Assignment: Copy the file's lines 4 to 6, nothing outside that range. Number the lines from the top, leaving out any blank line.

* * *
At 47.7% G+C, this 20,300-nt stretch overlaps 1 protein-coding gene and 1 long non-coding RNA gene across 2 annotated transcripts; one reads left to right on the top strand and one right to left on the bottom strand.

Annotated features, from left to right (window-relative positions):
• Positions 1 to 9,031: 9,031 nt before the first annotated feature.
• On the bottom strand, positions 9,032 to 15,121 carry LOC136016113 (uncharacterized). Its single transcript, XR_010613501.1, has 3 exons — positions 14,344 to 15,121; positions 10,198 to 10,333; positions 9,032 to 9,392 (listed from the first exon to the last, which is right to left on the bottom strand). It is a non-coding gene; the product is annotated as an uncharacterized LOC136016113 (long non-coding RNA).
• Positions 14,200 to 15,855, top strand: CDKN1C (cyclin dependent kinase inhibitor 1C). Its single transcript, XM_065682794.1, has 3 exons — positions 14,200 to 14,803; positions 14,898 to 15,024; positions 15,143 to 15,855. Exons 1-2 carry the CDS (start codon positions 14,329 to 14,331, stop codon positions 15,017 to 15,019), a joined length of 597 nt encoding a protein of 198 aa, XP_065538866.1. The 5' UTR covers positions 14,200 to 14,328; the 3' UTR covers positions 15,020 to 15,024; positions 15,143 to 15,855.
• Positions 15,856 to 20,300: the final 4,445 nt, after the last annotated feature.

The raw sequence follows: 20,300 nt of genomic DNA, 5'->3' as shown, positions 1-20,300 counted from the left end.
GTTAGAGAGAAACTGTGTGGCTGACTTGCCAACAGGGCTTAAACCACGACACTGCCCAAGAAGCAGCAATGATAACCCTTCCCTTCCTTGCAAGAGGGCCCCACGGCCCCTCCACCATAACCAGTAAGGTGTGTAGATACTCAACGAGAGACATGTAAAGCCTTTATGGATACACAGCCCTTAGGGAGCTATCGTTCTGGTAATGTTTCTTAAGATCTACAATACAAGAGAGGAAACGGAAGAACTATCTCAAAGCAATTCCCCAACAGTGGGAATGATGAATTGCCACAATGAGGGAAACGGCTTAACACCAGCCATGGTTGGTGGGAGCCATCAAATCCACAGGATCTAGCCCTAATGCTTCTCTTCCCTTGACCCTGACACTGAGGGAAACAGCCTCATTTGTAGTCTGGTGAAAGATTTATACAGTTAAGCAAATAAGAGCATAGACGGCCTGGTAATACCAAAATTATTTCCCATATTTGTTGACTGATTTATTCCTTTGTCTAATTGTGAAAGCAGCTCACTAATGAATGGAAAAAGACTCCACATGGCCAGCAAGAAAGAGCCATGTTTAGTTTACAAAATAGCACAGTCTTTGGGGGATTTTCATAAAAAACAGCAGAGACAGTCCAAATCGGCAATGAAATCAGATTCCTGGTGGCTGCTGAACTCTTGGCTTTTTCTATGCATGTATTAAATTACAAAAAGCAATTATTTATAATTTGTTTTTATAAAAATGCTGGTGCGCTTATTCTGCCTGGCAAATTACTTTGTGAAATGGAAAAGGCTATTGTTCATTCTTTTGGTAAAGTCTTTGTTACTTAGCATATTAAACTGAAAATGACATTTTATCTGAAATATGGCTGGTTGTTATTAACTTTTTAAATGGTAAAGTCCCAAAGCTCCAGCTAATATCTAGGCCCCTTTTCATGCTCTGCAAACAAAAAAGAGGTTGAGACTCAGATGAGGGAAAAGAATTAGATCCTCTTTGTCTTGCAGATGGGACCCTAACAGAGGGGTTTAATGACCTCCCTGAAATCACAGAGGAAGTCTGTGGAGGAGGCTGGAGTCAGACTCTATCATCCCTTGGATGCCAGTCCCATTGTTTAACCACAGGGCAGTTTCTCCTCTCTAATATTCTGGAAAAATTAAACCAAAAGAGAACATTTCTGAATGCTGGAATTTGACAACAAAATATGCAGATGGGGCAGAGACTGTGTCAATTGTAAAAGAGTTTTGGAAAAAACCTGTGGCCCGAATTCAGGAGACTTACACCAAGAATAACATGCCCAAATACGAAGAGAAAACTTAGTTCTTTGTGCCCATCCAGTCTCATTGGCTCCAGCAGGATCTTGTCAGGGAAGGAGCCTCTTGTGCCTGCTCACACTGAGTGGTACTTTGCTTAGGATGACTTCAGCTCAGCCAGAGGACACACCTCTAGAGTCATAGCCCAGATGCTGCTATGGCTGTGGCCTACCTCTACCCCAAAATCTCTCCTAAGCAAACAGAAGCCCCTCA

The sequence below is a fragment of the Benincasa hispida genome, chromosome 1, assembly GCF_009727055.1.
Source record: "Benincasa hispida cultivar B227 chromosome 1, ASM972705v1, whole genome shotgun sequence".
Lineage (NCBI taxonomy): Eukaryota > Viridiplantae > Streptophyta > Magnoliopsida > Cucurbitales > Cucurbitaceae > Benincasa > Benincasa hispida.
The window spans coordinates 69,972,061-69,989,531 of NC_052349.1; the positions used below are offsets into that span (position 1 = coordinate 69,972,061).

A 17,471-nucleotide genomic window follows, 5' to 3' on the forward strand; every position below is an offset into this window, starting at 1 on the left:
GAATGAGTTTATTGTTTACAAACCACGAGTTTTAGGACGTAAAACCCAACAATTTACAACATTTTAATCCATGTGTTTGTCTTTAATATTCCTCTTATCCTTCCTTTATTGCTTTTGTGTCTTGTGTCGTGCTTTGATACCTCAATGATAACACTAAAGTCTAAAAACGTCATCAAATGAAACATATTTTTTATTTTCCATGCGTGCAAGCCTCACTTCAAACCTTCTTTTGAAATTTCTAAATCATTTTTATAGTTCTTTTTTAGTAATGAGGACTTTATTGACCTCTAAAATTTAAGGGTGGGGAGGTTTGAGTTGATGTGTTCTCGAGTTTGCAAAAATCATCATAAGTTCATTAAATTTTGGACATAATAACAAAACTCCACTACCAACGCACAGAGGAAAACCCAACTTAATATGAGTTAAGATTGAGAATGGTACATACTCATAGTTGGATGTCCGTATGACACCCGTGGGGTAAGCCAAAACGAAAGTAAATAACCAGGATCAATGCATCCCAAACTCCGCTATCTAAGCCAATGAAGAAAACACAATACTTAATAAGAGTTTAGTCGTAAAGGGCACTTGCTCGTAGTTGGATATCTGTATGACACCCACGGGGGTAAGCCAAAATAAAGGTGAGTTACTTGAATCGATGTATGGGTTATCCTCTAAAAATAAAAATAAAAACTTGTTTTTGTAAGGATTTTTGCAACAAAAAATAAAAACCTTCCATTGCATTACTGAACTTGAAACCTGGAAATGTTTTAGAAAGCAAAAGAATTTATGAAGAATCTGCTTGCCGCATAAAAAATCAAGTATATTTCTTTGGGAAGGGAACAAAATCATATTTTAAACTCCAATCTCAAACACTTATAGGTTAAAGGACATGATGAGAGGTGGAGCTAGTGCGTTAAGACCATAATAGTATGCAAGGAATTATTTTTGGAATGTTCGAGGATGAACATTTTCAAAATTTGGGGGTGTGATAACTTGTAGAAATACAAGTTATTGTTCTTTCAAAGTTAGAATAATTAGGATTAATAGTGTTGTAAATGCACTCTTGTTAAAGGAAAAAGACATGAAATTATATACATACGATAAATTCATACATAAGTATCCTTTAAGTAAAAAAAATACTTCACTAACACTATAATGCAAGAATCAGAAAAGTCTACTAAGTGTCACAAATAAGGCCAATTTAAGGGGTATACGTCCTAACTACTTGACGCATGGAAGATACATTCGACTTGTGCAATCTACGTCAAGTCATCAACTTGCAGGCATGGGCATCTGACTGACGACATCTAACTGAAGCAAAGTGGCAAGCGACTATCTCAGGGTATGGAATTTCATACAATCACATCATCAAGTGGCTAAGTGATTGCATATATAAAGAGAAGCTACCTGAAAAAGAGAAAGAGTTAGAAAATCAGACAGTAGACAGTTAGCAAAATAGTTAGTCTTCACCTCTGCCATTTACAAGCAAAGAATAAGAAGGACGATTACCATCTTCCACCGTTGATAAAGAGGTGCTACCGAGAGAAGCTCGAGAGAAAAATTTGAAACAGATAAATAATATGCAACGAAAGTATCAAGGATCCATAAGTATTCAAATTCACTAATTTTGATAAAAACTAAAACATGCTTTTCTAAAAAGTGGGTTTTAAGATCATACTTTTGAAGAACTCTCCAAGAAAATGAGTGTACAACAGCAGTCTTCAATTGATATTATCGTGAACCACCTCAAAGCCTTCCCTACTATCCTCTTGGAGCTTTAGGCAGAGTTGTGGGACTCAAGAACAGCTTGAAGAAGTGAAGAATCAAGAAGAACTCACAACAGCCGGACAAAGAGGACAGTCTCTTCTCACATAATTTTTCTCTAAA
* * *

• On the bottom strand, positions 9,032 to 15,121 carry LOC136016113 (uncharacterized). Its single transcript, XR_010613501.1, has 3 exons — positions 14,344 to 15,121; positions 10,198 to 10,333; positions 9,032 to 9,392 (listed from the first exon to the last, which is right to left on the bottom strand). It is a non-coding gene; the product is annotated as an uncharacterized LOC136016113 (long non-coding RNA).
• Positions 14,200 to 15,855, top strand: CDKN1C (cyclin dependent kinase inhibitor 1C). Its single transcript, XM_065682794.1, has 3 exons — positions 14,200 to 14,803; positions 14,898 to 15,024; positions 15,143 to 15,855. Exons 1-2 carry the CDS (start codon positions 14,329 to 14,331, stop codon positions 15,017 to 15,019), a joined length of 597 nt encoding a protein of 198 aa, XP_065538866.1. The 5' UTR covers positions 14,200 to 14,328; the 3' UTR covers positions 15,020 to 15,024; positions 15,143 to 15,855.
• Positions 15,856 to 20,300: the final 4,445 nt, after the last annotated feature.